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Steve Hinkson sphinkson at worldnet.att.net
Mon Jul 5 16:51:50 EST 1999

Your point is very well taken, yet, plant genetics have been manipulated for
centuries by selective breeding.  If McDonalds, or anyone else, for that
matter, want to use the original, they're buns would cost $8 each to produce
from "wild wheat" and they're salads wouldn't likely be available but for a
couple of weeks a year.  I don't think they're plan will work out.

Stephen M Jankalski wrote:

> Is McDonald's banning General Motors (GM) too?
> All the plant and animal material in their food has been genetically
> modified in one form or another since ancient times.
> What will their food be made from now? Plastics?
> Yet another fast food chain is overeacting from a misunderstanding of what
> genetically modified actually means. They are bowing to the ignorance of
> the uninformed public. Shame on them all.
> They should have been informing the public to the facts instead.
> Ban-GMO at hotmail.com wrote in article <37762D68.DD804840 at hotmail.com>...
> >
> >  DAILY MAIL JULY 12, 1999
> >
> >  McDONALD'S is banning genetically modified ingredients from its
> > burger buns, sauces and other products.
> >  Previously the restaurant chain indicated that derivatives of
> > genetically modifled crops were considered safe and it did not
> > intend changing recipes to remove or label them.
> >  Now the American-based company is to ask suppliers to provide
> > GM-free ingredients and derivatives.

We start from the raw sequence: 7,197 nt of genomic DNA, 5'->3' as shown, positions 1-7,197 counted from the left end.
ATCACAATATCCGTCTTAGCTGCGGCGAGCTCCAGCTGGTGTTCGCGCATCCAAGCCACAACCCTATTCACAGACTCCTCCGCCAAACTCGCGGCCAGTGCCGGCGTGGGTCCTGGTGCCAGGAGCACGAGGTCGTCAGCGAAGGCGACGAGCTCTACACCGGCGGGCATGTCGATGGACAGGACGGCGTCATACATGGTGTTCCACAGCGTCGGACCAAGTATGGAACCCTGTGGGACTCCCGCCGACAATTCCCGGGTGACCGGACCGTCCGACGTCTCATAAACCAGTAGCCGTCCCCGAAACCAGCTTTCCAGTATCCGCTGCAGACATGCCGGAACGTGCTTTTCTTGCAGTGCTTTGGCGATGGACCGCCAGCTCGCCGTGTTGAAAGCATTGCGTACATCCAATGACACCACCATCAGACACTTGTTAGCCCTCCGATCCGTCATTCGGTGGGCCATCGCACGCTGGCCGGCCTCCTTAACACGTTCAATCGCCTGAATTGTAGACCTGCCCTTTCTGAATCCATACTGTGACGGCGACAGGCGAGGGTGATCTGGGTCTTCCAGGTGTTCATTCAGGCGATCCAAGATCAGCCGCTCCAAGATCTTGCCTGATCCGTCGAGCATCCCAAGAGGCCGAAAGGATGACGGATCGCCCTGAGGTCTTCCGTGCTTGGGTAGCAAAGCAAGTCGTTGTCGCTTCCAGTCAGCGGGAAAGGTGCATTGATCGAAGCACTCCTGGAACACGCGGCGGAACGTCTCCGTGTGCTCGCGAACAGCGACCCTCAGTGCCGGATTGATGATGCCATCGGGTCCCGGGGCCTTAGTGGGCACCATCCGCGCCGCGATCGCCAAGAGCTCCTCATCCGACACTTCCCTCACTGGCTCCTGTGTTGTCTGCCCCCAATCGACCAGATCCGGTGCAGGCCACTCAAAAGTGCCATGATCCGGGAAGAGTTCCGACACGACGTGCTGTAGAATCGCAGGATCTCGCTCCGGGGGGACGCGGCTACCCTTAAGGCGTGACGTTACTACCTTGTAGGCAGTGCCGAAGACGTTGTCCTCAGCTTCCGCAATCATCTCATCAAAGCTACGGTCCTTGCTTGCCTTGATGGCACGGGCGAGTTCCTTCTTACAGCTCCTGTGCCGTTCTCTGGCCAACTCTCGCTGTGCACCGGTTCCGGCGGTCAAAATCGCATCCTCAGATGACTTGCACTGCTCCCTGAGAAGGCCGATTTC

> >  The move is seen by critics of genetically modified crops and food
> > as a further blow to the biotech industry.
> >  It Is also a victory for consumer choice and the Daily Mail's
> > Genetic Food Watch campaign, which has highlighted the introduction
> > of modified ingredients into the national diet by stealth.
> >  The decision by Mcdonald's means that nearly all the major fast
> > food chains, including burger, chicken and pizza outlets, have bowed
> > to public pressure to jettison the ingredients.
> >  McDonald's, which stopped using British beef in its meals at the
> > height of the BSE scare, will now have to change the recipe for
> > millions of burger buns currently containing flour which may come
> > from genetically modified soya.
> >  It will also be working to remove oil and lecithin--both
> > derivatives of soya--from sauces it uses.
> >  The chain, which serves 2.5 million customers a day at its 900 UK
> > outlets, has already removed GM maize starch from the coating of its
> > filet-o-fish range. In March, McDonald's made clear that it
> > considered GM derivatives safe for use in food.
> >  Now it says: 'We have listened to the concerns expressed by
> > consumers seeking further information and reassurance. Our highest
> > priority is the safety of our customers.
> >  'We want to be assured that the products and ingredients we are
> > using are of the highest standards of quality and safety.'
> >  A spokesman said the company had not set a timescale for removing
> > GM derivatives because it would first have to find reliable
> > alternative sources of ingredients.
> >  He added: 'The policy is evolving in every country where we have
> > outlets in response to consumer concerns.'
> >  Among the other chains, Pizza Express and Domino Pizza believe they
> > are already free from GM ingredients and derivatives. Wimpy City
> > Centre Restaurants--which owns Cafe Uno, Garfunkels, Deep Pan Pizza
> > Company and Cafe Metro--Perfect Pizza and Pret a Manger are all
> > removing GM ingredients and derivatives.
> >  Pizza Hut, KFC and Burger King are removing the main GM ingredients
> > but have yet to ban derivatives.
> >  Friends of the Earth food campaigner Adrian Bebb said last night:
> >  'We are delighted that Mcdonald is listening to consumer fears and
> > is removing GM ingredients from its products.
> >  'Hopefully this means that the chain will go completely GM-free.
> >  'The market for GM food and ingredients has collapsed. No one
> > appears to want them.
> >  'The Government must now take steps to help companies to go GM-free
> > rather than promote a biotech industry. most people do not want.'
> >
> >
> >
> >
> >
> >

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